Saint of the Streets
Zé Pelintra is a modern day Brazilian Nkuyu. In Kongo
nkuyu is a spirit which may be worked with as either an ancestor or a
spirit of the environment who often was at one time a living person.
While in Africa, these were often spirits who resided in the forest, in
the diaspora, especially in contemproary Brazil, these entities have
adapted to the urban and suburban environments in which the
marginalized blacks and other poor live. This type of entity is called Malandro,
which is usually translated as Bohemian, is an artistic, stylistic
outsider, who lives a pleasure driven and non-conventional lifestyle.
First appearing in a Catimbó song collected by the MPF
folklorists in 1938 in Paraíba from mestre Manuel Laurentino
Silva, Zé pelintra has spread from being a Northeastern
of Catimbó (an Afro-Indian religion) to being found in most
Afro-Brazilian religions today. He is most widely known in Umbanda and
Quimbanda, traditions in which he appeared somewhat later and continues
to be popular as both a Caboclo spirit and as an Exú spirit,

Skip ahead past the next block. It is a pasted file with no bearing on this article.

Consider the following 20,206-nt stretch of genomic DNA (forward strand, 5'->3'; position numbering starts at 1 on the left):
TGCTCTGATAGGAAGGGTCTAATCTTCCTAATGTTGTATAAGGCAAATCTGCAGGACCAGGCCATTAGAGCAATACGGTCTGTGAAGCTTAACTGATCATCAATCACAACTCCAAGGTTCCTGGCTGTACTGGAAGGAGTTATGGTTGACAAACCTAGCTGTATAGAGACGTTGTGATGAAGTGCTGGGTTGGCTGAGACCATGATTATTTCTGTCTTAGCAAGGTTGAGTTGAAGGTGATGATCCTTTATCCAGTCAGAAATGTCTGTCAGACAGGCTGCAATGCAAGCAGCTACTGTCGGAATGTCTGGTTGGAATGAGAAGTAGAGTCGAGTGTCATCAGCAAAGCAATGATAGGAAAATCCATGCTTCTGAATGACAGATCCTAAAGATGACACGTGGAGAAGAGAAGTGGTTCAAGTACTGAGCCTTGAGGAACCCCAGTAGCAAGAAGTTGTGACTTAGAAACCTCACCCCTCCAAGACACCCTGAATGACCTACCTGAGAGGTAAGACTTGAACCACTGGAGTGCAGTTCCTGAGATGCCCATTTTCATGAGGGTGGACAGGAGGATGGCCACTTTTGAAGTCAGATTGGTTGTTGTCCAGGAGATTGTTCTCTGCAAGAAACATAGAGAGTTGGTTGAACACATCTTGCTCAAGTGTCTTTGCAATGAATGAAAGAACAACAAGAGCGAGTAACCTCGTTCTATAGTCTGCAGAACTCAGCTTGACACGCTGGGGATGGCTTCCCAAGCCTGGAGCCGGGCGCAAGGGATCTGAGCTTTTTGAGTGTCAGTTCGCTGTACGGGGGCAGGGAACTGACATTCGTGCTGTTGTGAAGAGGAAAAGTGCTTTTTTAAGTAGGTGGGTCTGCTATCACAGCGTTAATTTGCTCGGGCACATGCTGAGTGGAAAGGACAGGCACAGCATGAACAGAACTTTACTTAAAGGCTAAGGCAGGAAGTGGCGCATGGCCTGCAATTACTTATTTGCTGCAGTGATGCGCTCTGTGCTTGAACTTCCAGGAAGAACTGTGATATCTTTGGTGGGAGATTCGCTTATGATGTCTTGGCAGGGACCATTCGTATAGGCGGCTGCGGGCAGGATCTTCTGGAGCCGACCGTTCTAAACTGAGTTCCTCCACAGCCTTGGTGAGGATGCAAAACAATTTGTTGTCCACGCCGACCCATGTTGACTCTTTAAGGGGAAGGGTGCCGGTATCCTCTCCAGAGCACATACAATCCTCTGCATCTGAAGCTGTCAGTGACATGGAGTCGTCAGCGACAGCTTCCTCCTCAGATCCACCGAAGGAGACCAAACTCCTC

is called upon for both good and ill.
Zé Pelintra loved to drink, smoke fine cigars and
cigarettes, play cards, in fact one form of divining with cards is
credited to him, and kept the company of women of the street. He is
called upon to resolve love affairs, for luck with money and is an
ardent protector of women. He is closely associated with Santo Antonio
de Padua, who was widely known as "Santo Antonio, o santo Congo".
Many stories of
his life include violent encounters with the police in
which he annihilated all his opponents only to escape capture. He was
famous as a capoeirista. One
story common in Rio is that he died when he was crushed by a trolley
car he was trying to jump on sometime in the 1920s. Shortly after his
death he began to possess various mediums in macumba rites, and
eventually became one of the most beloved spirits in Umbanda and
Quimbanda. His figure was the inspritation for Chico Barque's widely
successful Opera do Malandro, set in Rio de Janeiro and which was based
upon Brecht's Three Penny Opera. Zé Pelintra even provided the
inspiration for the character Jose Carioca in Walt Disney's 1944
animated film, The Three Caballeros.
Recognized for his distinctive white
suit, red tie, red hatband and often wearing a red flower in his lapel
or jacket pocket, Zé
Pelintra is a powerful spirit who is called upon and
loved by many. He is renouned for performing many miracles.
Seu Zé Pelintra!
2006 by Eoghan C. Ballard,